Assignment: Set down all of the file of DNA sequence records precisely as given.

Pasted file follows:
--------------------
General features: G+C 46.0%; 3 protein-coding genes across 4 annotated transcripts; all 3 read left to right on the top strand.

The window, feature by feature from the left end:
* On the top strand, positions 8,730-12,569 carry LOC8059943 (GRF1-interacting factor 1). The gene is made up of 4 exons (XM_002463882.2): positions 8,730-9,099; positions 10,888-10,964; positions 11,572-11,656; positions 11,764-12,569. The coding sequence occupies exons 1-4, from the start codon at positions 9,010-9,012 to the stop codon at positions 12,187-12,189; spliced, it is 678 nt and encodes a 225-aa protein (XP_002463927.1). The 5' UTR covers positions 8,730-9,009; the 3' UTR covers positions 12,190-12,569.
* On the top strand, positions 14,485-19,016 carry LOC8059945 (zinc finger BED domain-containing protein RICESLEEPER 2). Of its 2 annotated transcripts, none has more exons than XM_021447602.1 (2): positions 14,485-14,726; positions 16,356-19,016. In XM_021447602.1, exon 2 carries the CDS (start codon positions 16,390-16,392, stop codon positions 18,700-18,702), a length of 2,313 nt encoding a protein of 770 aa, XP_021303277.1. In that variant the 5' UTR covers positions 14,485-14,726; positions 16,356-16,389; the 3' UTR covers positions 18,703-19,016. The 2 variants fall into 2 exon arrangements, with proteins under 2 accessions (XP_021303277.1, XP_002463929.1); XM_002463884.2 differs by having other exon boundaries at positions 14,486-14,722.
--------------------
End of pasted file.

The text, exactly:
General features: G+C 46.0%; 3 protein-coding genes across 4 annotated transcripts; all 3 read left to right on the top strand.

The window, feature by feature from the left end:
* On the top strand, positions 8,730-12,569 carry LOC8059943 (GRF1-interacting factor 1). The gene is made up of 4 exons (XM_002463882.2): positions 8,730-9,099; positions 10,888-10,964; positions 11,572-11,656; positions 11,764-12,569. The coding sequence occupies exons 1-4, from the start codon at positions 9,010-9,012 to the stop codon at positions 12,187-12,189; spliced, it is 678 nt and encodes a 225-aa protein (XP_002463927.1). The 5' UTR covers positions 8,730-9,009; the 3' UTR covers positions 12,190-12,569.
* On the top strand, positions 14,485-19,016 carry LOC8059945 (zinc finger BED domain-containing protein RICESLEEPER 2). Of its 2 annotated transcripts, none has more exons than XM_021447602.1 (2): positions 14,485-14,726; positions 16,356-19,016. In XM_021447602.1, exon 2 carries the CDS (start codon positions 16,390-16,392, stop codon positions 18,700-18,702), a length of 2,313 nt encoding a protein of 770 aa, XP_021303277.1. In that variant the 5' UTR covers positions 14,485-14,726; positions 16,356-16,389; the 3' UTR covers positions 18,703-19,016. The 2 variants fall into 2 exon arrangements, with proteins under 2 accessions (XP_021303277.1, XP_002463929.1); XM_002463884.2 differs by having other exon boundaries at positions 14,486-14,722.